Rohan Dennis says it would be ‘greatest’ to hold yellow jersey for Australia a little longer

Tour de France Stage 1 winner Rohan Dennis is just the seventh Australian to don the yellow jersey, and he's hoping he can keep hold of it for at least a couple days.

Australia's Rohan Dennis puts his overall leader yellow jersey on after winning the first stage of the Tour de France on Saturday. Jeff Pachoud / AFP / July 4, 2015
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Rohan Dennis vowed to keep hold of the yellow jersey for as long as possible after winning the Tour de France’s opening stage.

The 25-year-old Australian upset two former world timetrial champions in Tony Martin and Fabian Cancellara to take victory in the 13.8km race against the clock in Utrecht on Saturday.

Sunday’s pan flat 166km second stage from Utrecht to Zeland was expected to end in a bunch sprint before Monday’s third stage will see some potentially significant time gaps on the Mur de Huy as the 157km run ends with a brutally steep, if short, climb.

Unless strong crosswinds create splits in the peloton on Sunday, that stage should see everyone come home together.

It means the Mur de Huy will be Dennis’s first challenge to keep the yellow jersey, although the specialist punchers that might worry him, such as Alejandro Valverde, Michal Kwiatkowski and Dan Martin, are all around a minute or more behind in the standings.

Dennis wants to hold onto the jersey but he knows that it’s not a priority for his BMC team, whose main aim is to help American Tejay Van Garderen’s overall ambitions.

“The team is obviously 100 per cent for Tejay but I don’t want to lose the jersey after one day,” said Dennis.

“It’s always a bit rough losing the jersey after one day. If I can hold it for (another) one, two, three (days) or until the team timetrial (on stage nine) that would be great.”

That would be a tough ask by any stretch of the imagination with the cobbled stage four and another brutal tough uphill finish on stage six with the Mur de Bretagne offering various riders a chance to create time gaps.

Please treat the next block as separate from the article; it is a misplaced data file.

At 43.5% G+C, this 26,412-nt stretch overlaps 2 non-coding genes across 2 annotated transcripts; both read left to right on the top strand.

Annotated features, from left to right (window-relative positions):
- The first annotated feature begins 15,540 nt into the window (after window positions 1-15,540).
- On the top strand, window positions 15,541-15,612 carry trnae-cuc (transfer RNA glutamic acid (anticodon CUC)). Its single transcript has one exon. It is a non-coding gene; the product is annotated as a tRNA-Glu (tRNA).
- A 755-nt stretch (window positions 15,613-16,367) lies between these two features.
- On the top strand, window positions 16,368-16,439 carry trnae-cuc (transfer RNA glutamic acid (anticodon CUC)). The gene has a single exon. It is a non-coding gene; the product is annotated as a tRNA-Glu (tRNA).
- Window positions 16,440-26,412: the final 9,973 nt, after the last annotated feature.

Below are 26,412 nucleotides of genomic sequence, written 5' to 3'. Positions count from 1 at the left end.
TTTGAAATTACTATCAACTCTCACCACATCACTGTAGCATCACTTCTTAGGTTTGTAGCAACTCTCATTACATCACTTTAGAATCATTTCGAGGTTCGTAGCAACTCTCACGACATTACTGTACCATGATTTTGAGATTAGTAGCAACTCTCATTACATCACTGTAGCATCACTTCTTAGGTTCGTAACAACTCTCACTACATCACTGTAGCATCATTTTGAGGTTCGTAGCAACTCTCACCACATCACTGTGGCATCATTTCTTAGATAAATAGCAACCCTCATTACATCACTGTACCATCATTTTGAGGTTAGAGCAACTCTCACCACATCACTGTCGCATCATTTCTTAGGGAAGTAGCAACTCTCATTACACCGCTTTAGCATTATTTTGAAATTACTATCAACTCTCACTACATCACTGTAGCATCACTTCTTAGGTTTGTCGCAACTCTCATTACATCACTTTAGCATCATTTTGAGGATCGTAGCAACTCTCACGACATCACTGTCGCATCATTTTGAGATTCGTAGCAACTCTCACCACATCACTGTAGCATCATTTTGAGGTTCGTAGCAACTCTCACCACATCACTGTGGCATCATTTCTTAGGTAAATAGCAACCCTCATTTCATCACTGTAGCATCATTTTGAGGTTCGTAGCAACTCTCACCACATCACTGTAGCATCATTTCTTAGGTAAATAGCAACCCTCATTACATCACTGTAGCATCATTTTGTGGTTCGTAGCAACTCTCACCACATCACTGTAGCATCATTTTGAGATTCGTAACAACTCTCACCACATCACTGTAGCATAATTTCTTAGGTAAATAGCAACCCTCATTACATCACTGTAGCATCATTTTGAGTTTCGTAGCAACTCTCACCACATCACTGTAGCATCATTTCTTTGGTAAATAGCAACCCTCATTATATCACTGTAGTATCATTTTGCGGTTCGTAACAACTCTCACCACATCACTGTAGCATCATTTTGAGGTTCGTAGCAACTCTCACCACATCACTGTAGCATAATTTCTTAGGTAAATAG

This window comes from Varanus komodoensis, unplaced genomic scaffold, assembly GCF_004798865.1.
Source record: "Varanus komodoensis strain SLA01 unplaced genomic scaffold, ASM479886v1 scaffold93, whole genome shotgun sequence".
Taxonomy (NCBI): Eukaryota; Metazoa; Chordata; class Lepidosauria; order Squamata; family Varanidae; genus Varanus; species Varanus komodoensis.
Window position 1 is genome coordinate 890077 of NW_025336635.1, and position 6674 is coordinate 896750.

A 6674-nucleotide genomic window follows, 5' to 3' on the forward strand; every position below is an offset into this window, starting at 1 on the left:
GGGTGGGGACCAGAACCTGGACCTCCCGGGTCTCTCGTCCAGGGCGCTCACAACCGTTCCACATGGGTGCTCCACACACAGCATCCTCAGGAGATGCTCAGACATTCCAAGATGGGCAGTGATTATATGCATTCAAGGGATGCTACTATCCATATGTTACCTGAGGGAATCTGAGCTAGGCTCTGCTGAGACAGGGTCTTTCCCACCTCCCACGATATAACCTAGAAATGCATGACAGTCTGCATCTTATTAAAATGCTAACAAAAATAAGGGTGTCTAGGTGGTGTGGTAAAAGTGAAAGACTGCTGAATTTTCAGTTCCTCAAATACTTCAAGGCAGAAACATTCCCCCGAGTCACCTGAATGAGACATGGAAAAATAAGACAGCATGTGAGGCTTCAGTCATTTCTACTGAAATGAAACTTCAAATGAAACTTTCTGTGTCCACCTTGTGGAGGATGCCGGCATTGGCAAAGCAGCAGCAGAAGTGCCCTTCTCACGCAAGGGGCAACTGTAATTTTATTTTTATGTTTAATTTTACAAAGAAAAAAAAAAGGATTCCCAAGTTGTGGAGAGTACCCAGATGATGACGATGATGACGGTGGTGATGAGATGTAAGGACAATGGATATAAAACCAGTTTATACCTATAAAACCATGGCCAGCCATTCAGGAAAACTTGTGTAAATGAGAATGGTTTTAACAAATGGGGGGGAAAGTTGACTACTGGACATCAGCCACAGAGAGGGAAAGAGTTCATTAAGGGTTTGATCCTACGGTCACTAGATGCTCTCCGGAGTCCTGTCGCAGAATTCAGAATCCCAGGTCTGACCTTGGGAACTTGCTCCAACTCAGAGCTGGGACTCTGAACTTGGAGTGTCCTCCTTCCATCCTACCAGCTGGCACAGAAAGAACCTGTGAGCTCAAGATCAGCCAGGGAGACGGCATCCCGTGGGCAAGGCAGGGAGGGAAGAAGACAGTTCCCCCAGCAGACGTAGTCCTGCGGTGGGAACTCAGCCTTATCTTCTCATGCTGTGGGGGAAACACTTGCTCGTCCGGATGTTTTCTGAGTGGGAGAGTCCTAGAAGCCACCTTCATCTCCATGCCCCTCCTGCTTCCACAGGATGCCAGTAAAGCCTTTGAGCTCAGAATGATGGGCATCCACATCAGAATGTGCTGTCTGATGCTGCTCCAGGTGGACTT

Dennis, though, is just happy to have been able to wear the yellow jersey, and become only the seventh Australian to do so.

“A dream come true was the best way to put it, I’m in a very elite group when it comes to Australians who’ve worn the yellow jersey,” he said. “It’s a huge honour.”

The last Australian to do so was Orica GreenEdge’s Simon Gerrans in 2013 while Cadel Evans, a former BMC teammate of Dennis, last held the honour in 2011, when he won the Tour.

Dennis knows he has no chance of keeping the jersey right to the end but the former team pursuit specialist on the track does have big ambitions when it comes to the road.

After Saturday’s stage, his girlfriend, Mel told reporters that he wants to win the Tour one day.

“(Riding) the Tour de France is the first step to experience this pressure or the media and everything around it,” he said.

“It’s much bigger than most races. Mel could slip in that my long-term goal in cycling is to win one of the Grand Tours.

“I’ve still got a long way to go but this is a step in the right direction.”

He may now have to settle into a support role but his team leader had encouraging words for Dennis.

“Couldn’t be more proud of my boy @RohanDennis,” tweeted Van Garderen.

“Filthy mouth, strong legs, short temper, best teammate you could ask for.”

Attention will now turn to the sprinters for Sunday’s stage where the absence of Marcel Kittel, winner of eight sprint stages over the last two years, leaves the field wide open.

Mark Cavendish, a winner of 25 Tour stages since 2008, will fancy his chances but the likes of Peter Sagan, Alexander Kristoff, Johan Degenkolb and France’s Nacer Bouhanni all know they can beat the Briton in a dash to the line.

The main challenge will be to ensure they all stay at the front and avoid being caught in the wrong place if the wind causes havoc.

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